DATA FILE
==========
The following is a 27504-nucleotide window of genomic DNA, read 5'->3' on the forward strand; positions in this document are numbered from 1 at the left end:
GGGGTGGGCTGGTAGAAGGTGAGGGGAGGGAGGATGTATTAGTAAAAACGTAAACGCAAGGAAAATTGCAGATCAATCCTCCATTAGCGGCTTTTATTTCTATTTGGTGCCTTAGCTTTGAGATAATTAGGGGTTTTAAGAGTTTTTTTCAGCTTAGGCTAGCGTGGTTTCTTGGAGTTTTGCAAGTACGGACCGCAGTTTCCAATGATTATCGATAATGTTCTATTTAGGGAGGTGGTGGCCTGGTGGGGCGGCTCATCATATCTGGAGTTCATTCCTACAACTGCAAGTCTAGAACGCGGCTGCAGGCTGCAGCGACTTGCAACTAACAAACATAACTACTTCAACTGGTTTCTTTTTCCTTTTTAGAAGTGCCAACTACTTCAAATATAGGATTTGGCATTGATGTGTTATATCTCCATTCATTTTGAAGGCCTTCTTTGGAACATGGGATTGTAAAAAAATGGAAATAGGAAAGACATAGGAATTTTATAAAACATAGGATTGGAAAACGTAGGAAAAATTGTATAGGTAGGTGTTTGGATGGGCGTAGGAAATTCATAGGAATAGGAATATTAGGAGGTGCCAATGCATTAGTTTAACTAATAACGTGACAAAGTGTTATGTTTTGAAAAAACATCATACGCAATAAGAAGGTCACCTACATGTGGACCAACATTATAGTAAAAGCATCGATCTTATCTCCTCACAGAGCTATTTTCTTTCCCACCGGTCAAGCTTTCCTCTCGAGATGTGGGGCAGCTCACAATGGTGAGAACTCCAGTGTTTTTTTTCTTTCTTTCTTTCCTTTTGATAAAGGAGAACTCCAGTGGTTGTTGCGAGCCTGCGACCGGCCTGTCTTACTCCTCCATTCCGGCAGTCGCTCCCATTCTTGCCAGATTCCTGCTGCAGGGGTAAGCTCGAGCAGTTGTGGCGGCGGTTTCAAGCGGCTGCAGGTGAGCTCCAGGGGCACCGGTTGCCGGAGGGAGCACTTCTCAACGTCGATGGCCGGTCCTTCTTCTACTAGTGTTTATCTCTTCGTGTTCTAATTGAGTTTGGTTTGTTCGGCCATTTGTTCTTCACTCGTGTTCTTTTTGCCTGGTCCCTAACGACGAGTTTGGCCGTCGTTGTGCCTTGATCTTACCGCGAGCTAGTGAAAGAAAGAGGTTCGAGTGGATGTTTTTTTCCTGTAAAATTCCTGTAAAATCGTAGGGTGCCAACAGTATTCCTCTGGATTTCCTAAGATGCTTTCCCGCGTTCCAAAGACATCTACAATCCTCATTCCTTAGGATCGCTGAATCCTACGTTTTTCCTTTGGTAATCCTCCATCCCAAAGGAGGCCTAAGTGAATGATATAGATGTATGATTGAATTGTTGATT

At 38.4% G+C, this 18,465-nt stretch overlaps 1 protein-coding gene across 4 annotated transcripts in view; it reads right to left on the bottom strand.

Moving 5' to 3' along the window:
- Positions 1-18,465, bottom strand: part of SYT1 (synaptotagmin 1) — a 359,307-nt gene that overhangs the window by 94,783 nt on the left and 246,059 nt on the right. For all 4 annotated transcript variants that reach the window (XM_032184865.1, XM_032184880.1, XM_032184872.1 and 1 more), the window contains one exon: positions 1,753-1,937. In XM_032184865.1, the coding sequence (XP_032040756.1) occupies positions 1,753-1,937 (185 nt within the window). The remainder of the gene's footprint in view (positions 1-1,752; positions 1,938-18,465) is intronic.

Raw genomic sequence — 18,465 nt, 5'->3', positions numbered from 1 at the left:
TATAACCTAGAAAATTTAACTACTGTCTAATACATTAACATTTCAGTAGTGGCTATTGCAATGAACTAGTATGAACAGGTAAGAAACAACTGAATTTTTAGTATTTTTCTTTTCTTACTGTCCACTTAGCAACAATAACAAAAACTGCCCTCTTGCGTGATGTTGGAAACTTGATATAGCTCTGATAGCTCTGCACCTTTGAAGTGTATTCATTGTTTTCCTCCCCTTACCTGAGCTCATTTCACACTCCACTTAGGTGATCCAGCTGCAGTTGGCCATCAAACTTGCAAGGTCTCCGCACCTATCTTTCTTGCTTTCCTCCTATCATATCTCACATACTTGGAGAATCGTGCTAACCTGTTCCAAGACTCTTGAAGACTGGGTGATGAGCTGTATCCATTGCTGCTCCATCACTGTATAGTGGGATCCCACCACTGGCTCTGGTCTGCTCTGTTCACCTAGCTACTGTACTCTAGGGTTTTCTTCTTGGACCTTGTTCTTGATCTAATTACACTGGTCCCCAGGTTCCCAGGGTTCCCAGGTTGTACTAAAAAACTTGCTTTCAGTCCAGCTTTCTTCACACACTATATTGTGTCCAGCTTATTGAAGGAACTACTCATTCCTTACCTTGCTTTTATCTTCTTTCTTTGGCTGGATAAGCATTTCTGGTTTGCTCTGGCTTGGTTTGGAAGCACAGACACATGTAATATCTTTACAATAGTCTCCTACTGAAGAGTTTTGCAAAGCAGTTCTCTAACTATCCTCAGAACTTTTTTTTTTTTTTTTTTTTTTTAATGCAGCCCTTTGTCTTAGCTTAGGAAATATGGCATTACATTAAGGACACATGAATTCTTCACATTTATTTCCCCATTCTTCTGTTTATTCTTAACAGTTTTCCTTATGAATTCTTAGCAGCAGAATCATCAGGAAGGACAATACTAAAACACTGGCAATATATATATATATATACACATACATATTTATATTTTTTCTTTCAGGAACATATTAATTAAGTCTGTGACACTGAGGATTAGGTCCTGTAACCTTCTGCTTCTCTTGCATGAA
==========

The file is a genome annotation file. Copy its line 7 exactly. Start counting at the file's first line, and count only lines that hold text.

TATAACCTAGAAAATTTAACTACTGTCTAATACATTAACATTTCAGTAGTGGCTATTGCAATGAACTAGTATGAACAGGTAAGAAACAACTGAATTTTTAGTATTTTTCTTTTCTTACTGTCCACTTAGCAACAATAACAAAAACTGCCCTCTTGCGTGATGTTGGAAACTTGATATAGCTCTGATAGCTCTGCACCTTTGAAGTGTATTCATTGTTTTCCTCCCCTTACCTGAGCTCATTTCACACTCCACTTAGGTGATCCAGCTGCAGTTGGCCATCAAACTTGCAAGGTCTCCGCACCTATCTTTCTTGCTTTCCTCCTATCATATCTCACATACTTGGAGAATCGTGCTAACCTGTTCCAAGACTCTTGAAGACTGGGTGATGAGCTGTATCCATTGCTGCTCCATCACTGTATAGTGGGATCCCACCACTGGCTCTGGTCTGCTCTGTTCACCTAGCTACTGTACTCTAGGGTTTTCTTCTTGGACCTTGTTCTTGATCTAATTACACTGGTCCCCAGGTTCCCAGGGTTCCCAGGTTGTACTAAAAAACTTGCTTTCAGTCCAGCTTTCTTCACACACTATATTGTGTCCAGCTTATTGAAGGAACTACTCATTCCTTACCTTGCTTTTATCTTCTTTCTTTGGCTGGATAAGCATTTCTGGTTTGCTCTGGCTTGGTTTGGAAGCACAGACACATGTAATATCTTTACAATAGTCTCCTACTGAAGAGTTTTGCAAAGCAGTTCTCTAACTATCCTCAGAACTTTTTTTTTTTTTTTTTTTTTTTAATGCAGCCCTTTGTCTTAGCTTAGGAAATATGGCATTACATTAAGGACACATGAATTCTTCACATTTATTTCCCCATTCTTCTGTTTATTCTTAACAGTTTTCCTTATGAATTCTTAGCAGCAGAATCATCAGGAAGGACAATACTAAAACACTGGCAATATATATATATATATACACATACATATTTATATTTTTTCTTTCAGGAACATATTAATTAAGTCTGTGACACTGAGGATTAGGTCCTGTAACCTTCTGCTTCTCTTGCATGAA